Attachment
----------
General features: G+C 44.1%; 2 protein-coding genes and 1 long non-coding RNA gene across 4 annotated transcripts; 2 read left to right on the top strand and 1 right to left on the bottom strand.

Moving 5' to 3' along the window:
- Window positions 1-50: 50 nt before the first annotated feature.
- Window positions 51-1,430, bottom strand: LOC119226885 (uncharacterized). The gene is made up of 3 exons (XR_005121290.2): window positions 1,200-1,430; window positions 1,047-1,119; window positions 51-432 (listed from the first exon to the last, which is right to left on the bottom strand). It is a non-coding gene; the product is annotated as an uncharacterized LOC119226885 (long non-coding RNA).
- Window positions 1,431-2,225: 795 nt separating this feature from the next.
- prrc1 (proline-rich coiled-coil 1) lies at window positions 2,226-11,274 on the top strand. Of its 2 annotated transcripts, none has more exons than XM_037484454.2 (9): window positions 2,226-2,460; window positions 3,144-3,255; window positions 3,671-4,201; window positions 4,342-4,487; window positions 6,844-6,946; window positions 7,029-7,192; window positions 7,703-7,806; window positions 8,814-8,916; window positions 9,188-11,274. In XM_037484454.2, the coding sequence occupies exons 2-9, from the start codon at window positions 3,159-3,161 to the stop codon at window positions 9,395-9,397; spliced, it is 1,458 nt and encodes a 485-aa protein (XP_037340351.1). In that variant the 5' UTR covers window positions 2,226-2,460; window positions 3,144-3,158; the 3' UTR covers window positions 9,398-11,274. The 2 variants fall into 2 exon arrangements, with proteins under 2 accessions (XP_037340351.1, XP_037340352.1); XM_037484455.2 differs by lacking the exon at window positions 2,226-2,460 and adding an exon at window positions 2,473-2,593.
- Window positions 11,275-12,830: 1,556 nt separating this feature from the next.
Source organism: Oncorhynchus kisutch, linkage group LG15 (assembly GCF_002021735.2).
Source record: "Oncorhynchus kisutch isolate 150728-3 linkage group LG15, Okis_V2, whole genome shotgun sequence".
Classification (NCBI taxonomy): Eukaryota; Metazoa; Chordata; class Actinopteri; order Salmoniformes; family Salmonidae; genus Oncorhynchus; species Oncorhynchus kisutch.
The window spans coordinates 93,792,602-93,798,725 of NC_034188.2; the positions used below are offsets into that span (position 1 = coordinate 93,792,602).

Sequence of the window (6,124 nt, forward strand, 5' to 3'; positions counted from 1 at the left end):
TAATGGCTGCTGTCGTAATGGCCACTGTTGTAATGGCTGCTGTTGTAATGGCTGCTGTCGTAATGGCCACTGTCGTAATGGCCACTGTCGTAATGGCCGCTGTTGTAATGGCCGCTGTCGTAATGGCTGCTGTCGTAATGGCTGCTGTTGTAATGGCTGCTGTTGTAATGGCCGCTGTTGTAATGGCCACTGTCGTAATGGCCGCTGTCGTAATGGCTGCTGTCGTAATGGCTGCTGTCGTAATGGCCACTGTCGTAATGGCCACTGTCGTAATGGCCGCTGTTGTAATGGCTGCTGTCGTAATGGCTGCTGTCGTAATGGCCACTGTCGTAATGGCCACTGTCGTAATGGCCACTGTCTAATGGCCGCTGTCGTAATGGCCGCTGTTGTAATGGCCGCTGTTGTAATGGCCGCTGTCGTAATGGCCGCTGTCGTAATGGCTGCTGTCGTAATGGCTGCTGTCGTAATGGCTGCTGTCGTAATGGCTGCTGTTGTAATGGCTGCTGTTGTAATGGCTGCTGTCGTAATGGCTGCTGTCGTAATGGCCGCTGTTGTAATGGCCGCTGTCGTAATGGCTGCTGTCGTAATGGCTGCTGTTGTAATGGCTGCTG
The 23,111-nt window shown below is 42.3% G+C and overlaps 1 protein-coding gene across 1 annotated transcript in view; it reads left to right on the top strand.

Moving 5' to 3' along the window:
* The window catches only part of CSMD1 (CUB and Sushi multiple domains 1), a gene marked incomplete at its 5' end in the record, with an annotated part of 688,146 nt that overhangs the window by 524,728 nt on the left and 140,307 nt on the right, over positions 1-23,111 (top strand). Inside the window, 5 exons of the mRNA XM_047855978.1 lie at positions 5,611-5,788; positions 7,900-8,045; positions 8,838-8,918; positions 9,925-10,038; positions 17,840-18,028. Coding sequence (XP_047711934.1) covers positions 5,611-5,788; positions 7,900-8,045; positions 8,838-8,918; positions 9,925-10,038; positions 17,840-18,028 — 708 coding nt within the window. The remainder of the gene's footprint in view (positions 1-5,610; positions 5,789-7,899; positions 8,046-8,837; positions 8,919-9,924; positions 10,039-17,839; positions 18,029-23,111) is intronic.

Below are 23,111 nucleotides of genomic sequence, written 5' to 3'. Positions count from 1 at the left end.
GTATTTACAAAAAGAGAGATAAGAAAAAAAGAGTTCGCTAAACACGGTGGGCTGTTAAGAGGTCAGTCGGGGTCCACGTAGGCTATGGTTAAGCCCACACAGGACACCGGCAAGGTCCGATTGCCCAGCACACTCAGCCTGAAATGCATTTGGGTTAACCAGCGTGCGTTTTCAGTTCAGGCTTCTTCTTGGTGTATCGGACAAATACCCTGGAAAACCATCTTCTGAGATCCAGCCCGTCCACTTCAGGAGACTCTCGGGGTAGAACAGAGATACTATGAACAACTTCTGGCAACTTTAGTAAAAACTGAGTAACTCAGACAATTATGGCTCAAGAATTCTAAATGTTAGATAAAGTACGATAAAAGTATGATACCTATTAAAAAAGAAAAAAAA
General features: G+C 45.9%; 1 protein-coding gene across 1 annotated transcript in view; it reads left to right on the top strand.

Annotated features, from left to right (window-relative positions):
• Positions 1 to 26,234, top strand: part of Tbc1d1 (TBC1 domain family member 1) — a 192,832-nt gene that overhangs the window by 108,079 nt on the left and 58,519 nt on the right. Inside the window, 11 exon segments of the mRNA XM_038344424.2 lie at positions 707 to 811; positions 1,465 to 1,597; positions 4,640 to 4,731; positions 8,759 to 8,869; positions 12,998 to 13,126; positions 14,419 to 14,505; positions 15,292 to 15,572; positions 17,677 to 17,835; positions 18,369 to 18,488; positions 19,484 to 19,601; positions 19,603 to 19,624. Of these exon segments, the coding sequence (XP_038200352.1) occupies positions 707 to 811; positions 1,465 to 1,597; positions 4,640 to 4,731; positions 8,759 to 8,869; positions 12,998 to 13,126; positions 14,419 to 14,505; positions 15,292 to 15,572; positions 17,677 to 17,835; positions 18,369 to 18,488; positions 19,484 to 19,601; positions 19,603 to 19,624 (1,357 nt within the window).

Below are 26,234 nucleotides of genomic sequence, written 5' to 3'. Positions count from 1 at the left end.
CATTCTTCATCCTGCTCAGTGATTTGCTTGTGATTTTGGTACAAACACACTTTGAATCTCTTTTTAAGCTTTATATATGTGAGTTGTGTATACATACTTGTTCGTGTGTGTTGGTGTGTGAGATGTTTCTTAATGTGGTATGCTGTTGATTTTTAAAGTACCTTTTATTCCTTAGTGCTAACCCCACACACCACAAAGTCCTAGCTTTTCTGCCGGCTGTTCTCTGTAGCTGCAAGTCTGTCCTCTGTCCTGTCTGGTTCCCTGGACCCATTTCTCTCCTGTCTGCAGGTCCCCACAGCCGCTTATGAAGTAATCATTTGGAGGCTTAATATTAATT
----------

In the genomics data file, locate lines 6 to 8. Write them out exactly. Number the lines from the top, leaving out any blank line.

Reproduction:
- prrc1 (proline-rich coiled-coil 1) lies at window positions 2,226-11,274 on the top strand. Of its 2 annotated transcripts, none has more exons than XM_037484454.2 (9): window positions 2,226-2,460; window positions 3,144-3,255; window positions 3,671-4,201; window positions 4,342-4,487; window positions 6,844-6,946; window positions 7,029-7,192; window positions 7,703-7,806; window positions 8,814-8,916; window positions 9,188-11,274. In XM_037484454.2, the coding sequence occupies exons 2-9, from the start codon at window positions 3,159-3,161 to the stop codon at window positions 9,395-9,397; spliced, it is 1,458 nt and encodes a 485-aa protein (XP_037340351.1). In that variant the 5' UTR covers window positions 2,226-2,460; window positions 3,144-3,158; the 3' UTR covers window positions 9,398-11,274. The 2 variants fall into 2 exon arrangements, with proteins under 2 accessions (XP_037340351.1, XP_037340352.1); XM_037484455.2 differs by lacking the exon at window positions 2,226-2,460 and adding an exon at window positions 2,473-2,593.
- Window positions 11,275-12,830: 1,556 nt separating this feature from the next.
Source organism: Oncorhynchus kisutch, linkage group LG15 (assembly GCF_002021735.2).